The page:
Twice a month a diverse collection of divorced fathers and mothers who have consistently failed to make regular child-support payments are called before a Montgomery Circuit Court judge in Rockville to explain why they should not be thrown in jail.

The pageant of wheedling, mumbling, last minute bargaining and tall-tale telling that ensues during these court sessions is known as Contempt Day. Yesterday was one such day.

It offered an education in extenuating circumstances as parents in arrears told why they had to flout or hadn't really flouted the child support programs prescribed by the court when families disintegrate.

"I've been trying to get a business tarted for five years," offered one Silver Spring father who had fallen more than $2,000 behind in child-support payments. But why hadn't he showed up in court last fall? "I didn't see my name on the docket," he explained.

Judge William Cave, who as a recently installed judge usually gets assigned Contempt Day, was not convinced and sentenced the man to 90 days in the Montgomery Detention Center for contempt of court.

The bailiffs closed in on the father, snapped the handcuffs on and took him away. It had a chastening effect on the 35 people waiting yesterday in Courtroom Six to plead their cases.

The Montgomery Circuit Court, which acts as a collection and enforcement agency through its Family Services Division, carries more than 9,000 child support and other payments cases, but more than half of the people let their obligations slide.

"In normal times we're collecting over $2 million with an arrearage of $3.7 million," said Court Clerk Howard Smith. With a recession, he said, we could be collecting even less."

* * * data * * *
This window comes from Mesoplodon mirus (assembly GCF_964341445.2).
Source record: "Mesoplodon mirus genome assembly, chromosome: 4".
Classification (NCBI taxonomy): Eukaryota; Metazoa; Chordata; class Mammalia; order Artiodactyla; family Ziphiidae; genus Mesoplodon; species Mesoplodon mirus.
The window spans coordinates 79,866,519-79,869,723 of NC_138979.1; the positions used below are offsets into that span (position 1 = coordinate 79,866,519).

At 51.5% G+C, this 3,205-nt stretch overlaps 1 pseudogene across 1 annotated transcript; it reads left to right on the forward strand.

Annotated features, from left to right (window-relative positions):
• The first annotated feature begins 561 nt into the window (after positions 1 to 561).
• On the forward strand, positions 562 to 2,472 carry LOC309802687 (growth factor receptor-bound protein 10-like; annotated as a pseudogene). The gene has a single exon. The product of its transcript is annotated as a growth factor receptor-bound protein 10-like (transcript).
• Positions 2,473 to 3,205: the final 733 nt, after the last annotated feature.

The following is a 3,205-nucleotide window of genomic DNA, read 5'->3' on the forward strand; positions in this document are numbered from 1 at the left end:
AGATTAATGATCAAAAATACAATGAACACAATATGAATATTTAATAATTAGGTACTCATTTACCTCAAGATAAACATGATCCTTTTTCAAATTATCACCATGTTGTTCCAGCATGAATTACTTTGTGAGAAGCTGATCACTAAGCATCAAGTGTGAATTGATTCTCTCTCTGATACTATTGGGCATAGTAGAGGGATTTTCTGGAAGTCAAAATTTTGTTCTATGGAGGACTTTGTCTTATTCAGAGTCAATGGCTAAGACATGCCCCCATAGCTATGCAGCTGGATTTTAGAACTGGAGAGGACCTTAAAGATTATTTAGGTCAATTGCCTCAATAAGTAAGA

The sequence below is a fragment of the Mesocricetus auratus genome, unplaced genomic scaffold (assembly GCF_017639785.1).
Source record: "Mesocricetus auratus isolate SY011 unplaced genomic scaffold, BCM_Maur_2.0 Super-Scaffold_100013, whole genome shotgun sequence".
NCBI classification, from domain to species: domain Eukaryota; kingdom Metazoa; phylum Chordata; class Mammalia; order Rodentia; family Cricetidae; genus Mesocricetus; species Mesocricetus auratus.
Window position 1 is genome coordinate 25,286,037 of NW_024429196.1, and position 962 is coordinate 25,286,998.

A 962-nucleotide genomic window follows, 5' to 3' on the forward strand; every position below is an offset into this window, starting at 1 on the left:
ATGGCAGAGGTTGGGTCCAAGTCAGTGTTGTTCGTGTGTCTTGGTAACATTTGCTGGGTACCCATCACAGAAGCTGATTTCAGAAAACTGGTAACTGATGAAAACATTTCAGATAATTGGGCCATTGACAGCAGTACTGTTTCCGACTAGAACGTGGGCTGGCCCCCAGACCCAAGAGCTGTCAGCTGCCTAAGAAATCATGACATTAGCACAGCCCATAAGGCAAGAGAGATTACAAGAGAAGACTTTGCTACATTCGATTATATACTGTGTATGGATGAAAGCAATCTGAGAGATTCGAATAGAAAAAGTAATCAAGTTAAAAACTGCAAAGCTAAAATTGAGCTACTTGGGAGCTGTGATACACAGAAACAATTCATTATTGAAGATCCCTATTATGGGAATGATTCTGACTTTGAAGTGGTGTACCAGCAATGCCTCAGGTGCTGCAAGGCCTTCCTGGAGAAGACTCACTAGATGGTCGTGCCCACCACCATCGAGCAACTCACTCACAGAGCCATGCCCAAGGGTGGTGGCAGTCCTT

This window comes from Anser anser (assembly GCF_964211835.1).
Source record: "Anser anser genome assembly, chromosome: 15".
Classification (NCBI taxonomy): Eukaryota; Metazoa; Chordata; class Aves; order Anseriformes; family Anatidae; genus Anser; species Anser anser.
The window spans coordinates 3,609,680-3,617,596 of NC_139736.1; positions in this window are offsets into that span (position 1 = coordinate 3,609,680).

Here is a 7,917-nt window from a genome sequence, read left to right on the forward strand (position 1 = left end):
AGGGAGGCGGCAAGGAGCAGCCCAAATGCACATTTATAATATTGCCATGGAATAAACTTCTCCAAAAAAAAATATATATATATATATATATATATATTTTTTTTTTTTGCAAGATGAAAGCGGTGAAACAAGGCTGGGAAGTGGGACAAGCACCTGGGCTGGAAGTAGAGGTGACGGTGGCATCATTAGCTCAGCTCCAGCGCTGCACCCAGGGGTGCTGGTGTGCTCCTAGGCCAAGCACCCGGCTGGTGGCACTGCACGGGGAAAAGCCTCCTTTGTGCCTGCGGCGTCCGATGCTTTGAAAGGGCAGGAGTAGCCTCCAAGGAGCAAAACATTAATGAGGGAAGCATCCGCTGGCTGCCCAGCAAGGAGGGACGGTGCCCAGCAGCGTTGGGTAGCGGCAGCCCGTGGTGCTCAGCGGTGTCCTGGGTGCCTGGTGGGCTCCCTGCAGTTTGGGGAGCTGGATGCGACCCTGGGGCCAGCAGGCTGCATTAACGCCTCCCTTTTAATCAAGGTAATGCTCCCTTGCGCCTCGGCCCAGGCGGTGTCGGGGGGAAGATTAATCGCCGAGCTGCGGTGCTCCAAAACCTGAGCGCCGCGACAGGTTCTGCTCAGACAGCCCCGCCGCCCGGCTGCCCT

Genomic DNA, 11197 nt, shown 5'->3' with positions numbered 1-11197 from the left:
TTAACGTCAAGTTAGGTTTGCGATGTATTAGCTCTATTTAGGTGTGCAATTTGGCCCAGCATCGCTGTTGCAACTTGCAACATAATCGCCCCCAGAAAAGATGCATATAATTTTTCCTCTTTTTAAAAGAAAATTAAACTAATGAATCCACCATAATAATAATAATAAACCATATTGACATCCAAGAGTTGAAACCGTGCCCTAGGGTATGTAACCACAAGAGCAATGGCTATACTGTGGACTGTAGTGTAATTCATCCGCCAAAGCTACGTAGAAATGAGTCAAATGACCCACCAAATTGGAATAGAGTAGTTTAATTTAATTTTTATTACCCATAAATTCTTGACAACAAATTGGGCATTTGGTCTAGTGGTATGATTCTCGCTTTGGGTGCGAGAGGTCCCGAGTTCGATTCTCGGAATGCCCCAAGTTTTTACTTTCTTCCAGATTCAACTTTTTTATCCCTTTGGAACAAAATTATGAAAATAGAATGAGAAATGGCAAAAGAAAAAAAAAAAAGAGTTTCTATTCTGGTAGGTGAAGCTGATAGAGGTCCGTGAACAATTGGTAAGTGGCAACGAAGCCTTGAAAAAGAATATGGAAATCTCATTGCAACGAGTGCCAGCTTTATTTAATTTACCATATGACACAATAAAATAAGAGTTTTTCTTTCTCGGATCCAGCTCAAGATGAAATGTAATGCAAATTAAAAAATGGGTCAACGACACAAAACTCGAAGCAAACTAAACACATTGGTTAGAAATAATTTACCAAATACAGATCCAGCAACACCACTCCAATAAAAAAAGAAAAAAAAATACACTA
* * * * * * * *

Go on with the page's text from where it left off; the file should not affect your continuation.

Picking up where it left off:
On contempt day, the dockets can run as high as 100, as it did a week ago Friday when a line of parents in arrears stretched into the hall.

Kramer vs. Kramer notwithstanding, nearly all of the parents before the court are men, and some of them are notorious.

"One man has four paternity suits against him, all in the same neighborhood," said June Nichols of the Family Services Division of the court, which from experience has learned not to accept personal checks. "He'll never be able to get married, he won't have enough money."

"Some of these guys are real smooth talkers with totally believable sob stories," State's Attorney Peggy Oidick said. But the only reason some gambits work is that the defendant happens to be appearing for the first time.

"I had an emergency with my car which I needed to take my little daughter to kindergarten," said one Silver Spring man. "I had to get a loan."

That excuse isn't good enough," said Judge Cave. "But I'm not going to hold you in contempt since you haven't been before me before. But don't come back again before me."

One Gaithersburg man took the witness stand, and in his own defense for not paying $1,160 to his wife for their children, pulled out a list of bills he had paid, including a pink slip for work on his truck.

"Oh," he said as the deputy sheriffs handcuffed him and led him off to the Detention Center.

Last summer one debt-heavy parent lunged at Judge Cave when sentenced to jail, and it took three deputy sheiffs to restain the enraged father.

"It's very depressing to deal with these cases," Nichols said. "There's so much spite. A woman sees a man buy a new car and all of a sudden she wants an increase."

Along with the spite, there's ambivalence. Some women can't cut old allegiances no matter how much of a rascal their ex-husbands might be.

Rosemary Ross, an attorney in the child support unit, had argued compellingly that one mad had defaulted on his payments long enough, when his ex-wife, who was in the courtroom and really needed the child-support money, turned to her with tears in her eyes.

"I don't want him to go to jail," she said," Ross recalled. "I could'a hit her. She got me all worked up."